Zulekha had graduated from a Medical Assisting program and came to us for help finding her first job. Our Program Manager helped her locate job openings, apply for them, and helped her prepare for her first interview by holding a mock interview for her and giving her tips, such as to speak louder and be more confident. She got that first job and when later looking for a new job Zulekha got the first one she applied for! Zulekha says “Thanks to you, I know where to find job openings, what to say, and how to act at an interview. You taught me how to find a job on my own!”


Hared is a young Somali man who had a few jobs in the U.S. through temporary staffing agencies. We helped him get another temporary job as a driver at Advance Composite through Select Staffing/Antioch. Hared performed so well that within months he had been hired directly by the company as a permanent employee and received a big raise. Hared is happy that he now has a permanent job in which he can grow.


Megh is a Bhutanese man who arrived in the U.S. from Nepal, where he worked as a Nurse Prescriber for Lutheran World Service, Save the Children Fund and the Center for Victims of Torture and was responsible for providing medical care. Upon arrival in the U.S., Megh was unable to find a job. Working with a Parent Liaison at Metro Nashville Public Schools, we were able to find him a job at Tyson Foods that allowed him to pay bills for himself, his wife, and children, while we helped him search for a job in his field. After a few months, with the help of a Parent Liaison we secured Megh a Care Partner job at Vanderbilt Children’s Hospital. Megh is very happy to be back in a healthcare setting doing what he loves and providing for his family!

Suado first came to CRIT in need of help with filling out an immigration form. While filling out the form, our Program Manager asked her whether she had ever thought of going to college since she had a high school diploma and spoke English well. She said that she had not thought about going to college and had to work to support herself. Our Program Manager encouraged her to consider higher education. To our pleasant surprise, nine months later, Suado returned to the office to fill out her financial aid application and enrolled in a Medical Assisting program. She received an Associate’s degree in Medical Assisting and is now working as a Medical Assistant. She says that if she hadn’t come to CRIT she would have never gone to college and would still be working in a factory.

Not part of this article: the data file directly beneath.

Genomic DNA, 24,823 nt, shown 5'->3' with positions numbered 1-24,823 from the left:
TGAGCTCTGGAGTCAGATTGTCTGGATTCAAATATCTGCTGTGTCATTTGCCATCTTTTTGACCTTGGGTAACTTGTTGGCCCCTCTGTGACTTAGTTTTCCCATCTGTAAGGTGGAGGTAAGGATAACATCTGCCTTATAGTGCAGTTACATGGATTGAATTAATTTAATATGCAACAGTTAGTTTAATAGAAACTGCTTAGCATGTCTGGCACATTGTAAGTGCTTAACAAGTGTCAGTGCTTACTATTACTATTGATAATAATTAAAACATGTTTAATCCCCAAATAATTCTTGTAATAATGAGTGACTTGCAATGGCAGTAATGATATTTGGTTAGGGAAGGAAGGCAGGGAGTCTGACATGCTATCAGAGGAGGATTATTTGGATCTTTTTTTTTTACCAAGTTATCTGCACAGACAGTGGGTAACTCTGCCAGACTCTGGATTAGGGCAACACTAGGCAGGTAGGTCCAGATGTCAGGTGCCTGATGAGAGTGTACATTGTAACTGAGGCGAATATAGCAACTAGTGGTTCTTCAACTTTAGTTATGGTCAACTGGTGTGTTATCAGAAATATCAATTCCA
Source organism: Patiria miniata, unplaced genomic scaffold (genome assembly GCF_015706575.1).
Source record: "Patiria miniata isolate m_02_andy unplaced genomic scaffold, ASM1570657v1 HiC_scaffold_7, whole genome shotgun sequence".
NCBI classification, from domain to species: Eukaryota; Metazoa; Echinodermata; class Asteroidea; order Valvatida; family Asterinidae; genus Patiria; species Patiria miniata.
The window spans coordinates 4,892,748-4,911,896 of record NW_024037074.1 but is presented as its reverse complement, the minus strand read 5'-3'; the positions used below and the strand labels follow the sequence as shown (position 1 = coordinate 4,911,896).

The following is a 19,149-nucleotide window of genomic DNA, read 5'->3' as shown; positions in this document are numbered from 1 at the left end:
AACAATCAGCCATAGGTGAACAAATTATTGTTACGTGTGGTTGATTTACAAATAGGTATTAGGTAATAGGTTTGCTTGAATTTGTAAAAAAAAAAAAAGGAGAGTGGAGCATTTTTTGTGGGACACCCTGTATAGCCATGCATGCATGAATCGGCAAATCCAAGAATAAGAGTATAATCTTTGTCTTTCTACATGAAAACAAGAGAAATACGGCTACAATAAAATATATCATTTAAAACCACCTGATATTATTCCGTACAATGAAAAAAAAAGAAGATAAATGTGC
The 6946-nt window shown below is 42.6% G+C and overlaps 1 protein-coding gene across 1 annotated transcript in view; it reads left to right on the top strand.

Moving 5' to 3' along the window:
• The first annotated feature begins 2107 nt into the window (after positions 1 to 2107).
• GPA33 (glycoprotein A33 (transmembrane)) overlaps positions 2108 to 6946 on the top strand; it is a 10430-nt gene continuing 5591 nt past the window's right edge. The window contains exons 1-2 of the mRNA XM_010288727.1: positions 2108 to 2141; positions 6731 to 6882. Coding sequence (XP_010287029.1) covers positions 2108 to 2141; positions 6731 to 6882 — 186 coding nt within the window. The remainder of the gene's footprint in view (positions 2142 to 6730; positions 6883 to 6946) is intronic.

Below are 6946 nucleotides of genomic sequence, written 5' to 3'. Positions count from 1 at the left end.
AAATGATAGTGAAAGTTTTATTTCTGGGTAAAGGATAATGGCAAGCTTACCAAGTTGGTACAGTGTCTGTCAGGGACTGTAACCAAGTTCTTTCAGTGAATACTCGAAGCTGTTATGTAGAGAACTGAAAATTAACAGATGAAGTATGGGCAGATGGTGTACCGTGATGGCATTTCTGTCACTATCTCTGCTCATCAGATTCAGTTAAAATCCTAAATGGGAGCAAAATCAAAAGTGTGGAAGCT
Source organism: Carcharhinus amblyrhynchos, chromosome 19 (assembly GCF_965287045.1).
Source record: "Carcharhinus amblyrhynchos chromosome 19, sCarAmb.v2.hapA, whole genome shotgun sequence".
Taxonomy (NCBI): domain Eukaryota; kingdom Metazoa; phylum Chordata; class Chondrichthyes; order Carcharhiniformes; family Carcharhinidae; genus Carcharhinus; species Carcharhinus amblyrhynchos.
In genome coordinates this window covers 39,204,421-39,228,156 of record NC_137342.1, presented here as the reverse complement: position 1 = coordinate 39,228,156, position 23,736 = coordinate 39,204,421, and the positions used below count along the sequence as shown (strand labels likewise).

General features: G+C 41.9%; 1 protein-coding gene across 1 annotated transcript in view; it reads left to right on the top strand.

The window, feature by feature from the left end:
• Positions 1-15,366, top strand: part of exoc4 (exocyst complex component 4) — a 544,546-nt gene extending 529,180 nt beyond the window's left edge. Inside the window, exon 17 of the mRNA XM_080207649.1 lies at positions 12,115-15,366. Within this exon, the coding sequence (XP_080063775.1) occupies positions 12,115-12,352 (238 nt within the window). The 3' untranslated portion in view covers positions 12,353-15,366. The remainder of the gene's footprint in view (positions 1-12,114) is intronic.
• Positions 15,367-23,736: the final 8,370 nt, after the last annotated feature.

Mariam is a Somali woman who came to the United States in 1999 with her husband and four children. Before her arrival in the U.S., Mariam received her medical degree in Rome, Italy and then returned to Somalia where she was a pediatrician.  Without a license to practice medicine in the U.S., Mariam had not worked since her arrival and she was getting desperate to find a job. In fact, she was so desperate that she considered returning home to Somalia even though it was unsafe. To help Mariam get back into the medical field, we created a resume for her, helped her find job opportunities and held mock interviews for her. With our help, Mariam is now working as a Medical Assistant at the Vine Hill Clinic. She is happy to be using her knowledge of medicine once again and is grateful that the Center for Refugees and Immigrants of Tennessee helped her get a job which provides medical insurance to her family.

* This name has been changed to protect the identity of the client.